## Introductory Chemistry: A Foundation - Zumdahl S.S., DeCoste D.J. 2019

# Chemical Composition

Calculation of Empirical Formulas

**Objective**

· To learn to calculate empirical formulas.

As we said in the previous section, one of the most important things we can learn about a new compound is its chemical formula. To calculate the empirical formula of a compound, we first determine the relative masses of the various elements that are present.

One way to do this is to measure the masses of elements that react to form the compound. For example, suppose we weigh out g of pure nickel metal into a crucible and heat this metal in the air so that the nickel can react with oxygen to form a nickel oxide compound. After the sample has cooled, we weigh it again and find its mass to be g. The gain in mass is due to the oxygen that reacts with the nickel to form the oxide. Therefore, the mass of oxygen present in the compound is the total mass of the product minus the mass of the nickel:

Note that the mass of nickel present in the compound is the nickel metal originally weighed out. So we know that the nickel oxide contains g of nickel and g of oxygen. What is the empirical formula of this compound?

To answer this question we must convert the masses to numbers of atoms, using atomic masses:

These mole quantities represent numbers of atoms (remember that a mole of atoms is atoms). It is clear from the moles of atoms that the compound contains an equal number of and atoms, so the formula is . This is the *empirical formula;* it expresses the smallest whole-number (integer) ratio of atoms:

That is, this compound contains equal numbers of nickel atoms and oxygen atoms. We say the ratio of nickel atoms to oxygen atoms is ( to ).

**Interactive Example 8.11. Calculating Empirical Formulas**

An oxide of aluminum is formed by the reaction of g of aluminum with g of oxygen. Calculate the empirical formula for this compound.

**Solution**

**Where Are We Going?**

We want to determine the empirical formula for the aluminum oxide, . That is, we want to solve for and .

**What Do We Know?**

· The compound contains g of aluminum and g of oxygen.

· We know the atomic masses of aluminum ( g/mol), and oxygen ( g/mol).

**What Do We Need to Know?**

· and represent moles of atoms in mole of the compound, so we need to determine the relative number of moles of and .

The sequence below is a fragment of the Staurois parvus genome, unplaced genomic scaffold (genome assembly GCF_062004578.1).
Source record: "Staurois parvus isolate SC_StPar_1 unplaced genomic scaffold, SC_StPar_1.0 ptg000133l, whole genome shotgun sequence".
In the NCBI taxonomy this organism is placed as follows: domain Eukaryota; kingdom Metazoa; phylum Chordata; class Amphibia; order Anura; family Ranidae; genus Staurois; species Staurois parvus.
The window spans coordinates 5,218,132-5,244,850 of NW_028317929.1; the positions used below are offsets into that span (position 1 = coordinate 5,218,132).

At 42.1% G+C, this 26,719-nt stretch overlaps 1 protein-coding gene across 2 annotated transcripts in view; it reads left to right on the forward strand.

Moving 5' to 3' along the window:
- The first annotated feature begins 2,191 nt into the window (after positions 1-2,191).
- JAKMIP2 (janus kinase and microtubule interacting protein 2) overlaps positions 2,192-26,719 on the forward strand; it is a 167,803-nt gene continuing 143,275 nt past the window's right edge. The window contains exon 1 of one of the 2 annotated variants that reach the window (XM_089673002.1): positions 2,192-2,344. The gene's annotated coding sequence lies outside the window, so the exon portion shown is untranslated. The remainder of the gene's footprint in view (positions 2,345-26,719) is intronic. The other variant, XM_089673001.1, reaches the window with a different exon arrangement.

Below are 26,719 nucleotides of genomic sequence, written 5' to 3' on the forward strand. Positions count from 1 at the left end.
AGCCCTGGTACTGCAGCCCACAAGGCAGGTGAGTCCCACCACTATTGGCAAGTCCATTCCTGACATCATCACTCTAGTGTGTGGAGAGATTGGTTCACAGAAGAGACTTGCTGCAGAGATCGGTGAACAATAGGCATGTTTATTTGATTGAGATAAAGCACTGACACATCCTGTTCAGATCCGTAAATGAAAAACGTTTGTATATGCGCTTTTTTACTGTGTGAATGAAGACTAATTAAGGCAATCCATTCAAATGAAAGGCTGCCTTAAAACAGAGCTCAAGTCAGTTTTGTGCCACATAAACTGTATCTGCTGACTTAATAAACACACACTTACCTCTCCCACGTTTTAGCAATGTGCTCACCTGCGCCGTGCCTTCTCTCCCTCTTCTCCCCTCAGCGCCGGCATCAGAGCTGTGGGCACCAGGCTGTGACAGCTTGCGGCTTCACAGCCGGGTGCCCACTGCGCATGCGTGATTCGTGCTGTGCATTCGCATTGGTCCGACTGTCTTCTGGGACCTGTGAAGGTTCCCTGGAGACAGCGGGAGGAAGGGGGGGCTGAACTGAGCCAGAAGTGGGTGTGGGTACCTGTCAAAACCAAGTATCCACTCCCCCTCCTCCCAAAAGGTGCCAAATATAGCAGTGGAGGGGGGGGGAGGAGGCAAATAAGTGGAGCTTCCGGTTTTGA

**How Do We Get There?**

We need to know the relative numbers of each type of atom to write the formula, so we must convert these masses to moles of atoms to get the empirical formula. We carry out the conversion by using the atomic masses of the elements.

Because chemical formulas use only whole numbers, we next find the integer (whole-number) ratio of the atoms. To do this we start by dividing both numbers by the smallest of the two. This converts the smallest number to .

Note that dividing both numbers of moles of atoms by the *same* number does not change the *relative* numbers of oxygen and aluminum atoms. That is,

Thus we know that the compound contains moles of atoms for every mole of atoms, or, in terms of individual atoms, we could say that the compound contains atoms for every atom. However, because only *whole* atoms combine to form compounds, we must find a set of *whole numbers* to express the empirical formula. When we multiply both and by , we get the integers we need.

Therefore, this compound contains two atoms for every three atoms, and the empirical formula is . Note that the *ratio* of atoms in this compound is given by each of the following fractions:

The smallest whole-number ratio corresponds to the subscripts of the empirical formula, .

**Reality Check** The values for and are whole numbers.

Sometimes the relative numbers of moles you get when you calculate an empirical formula will turn out to be nonintegers, as was the case in **Example 8.11**. When this happens, you must convert to the appropriate whole numbers. This is done by multiplying all the numbers by the same small integer, which can be found by trial and error. The multiplier needed is almost always between and . We will now summarize what we have learned about calculating empirical formulas.

**Steps for Determining the Empirical Formula of a Compound**

Step 1.

Obtain the mass of each element present (in grams).

Step 2.

Determine the number of moles of each type of atom present.

Step 3.

Divide the number of moles of each element by the smallest number of moles to convert the smallest number to . If all of the numbers so obtained are integers (whole numbers), these are the subscripts in the empirical formula. If one or more of these numbers are not integers, go on to step 4.

Step 4.

Multiply the numbers you derived in **step 3** by the smallest integer that will convert all of them to whole numbers. This set of whole numbers represents the subscripts in the empirical formula.

**Interactive Example 8.12. Calculating Empirical Formulas for Binary Compounds**

When a -g sample of vanadium metal is heated in air, it reacts with oxygen to achieve a final mass of g. Calculate the empirical formula of this vanadium oxide.

**Solution**

**Where Are We Going?**

We want to determine the empirical formula for the vanadium oxide, . That is, we want to solve for and .

**What Do We Know?**

· The compound contains g of vanadium and has a total mass of g.

· We know the atomic masses of vanadium ( g/mol) and oxygen ( g/mol).

**What Do We Need to Know?**

· We need to know the mass of oxygen in the sample.

· and represent moles of atoms in mole of the compound, so we need to determine the relative number of moles of and .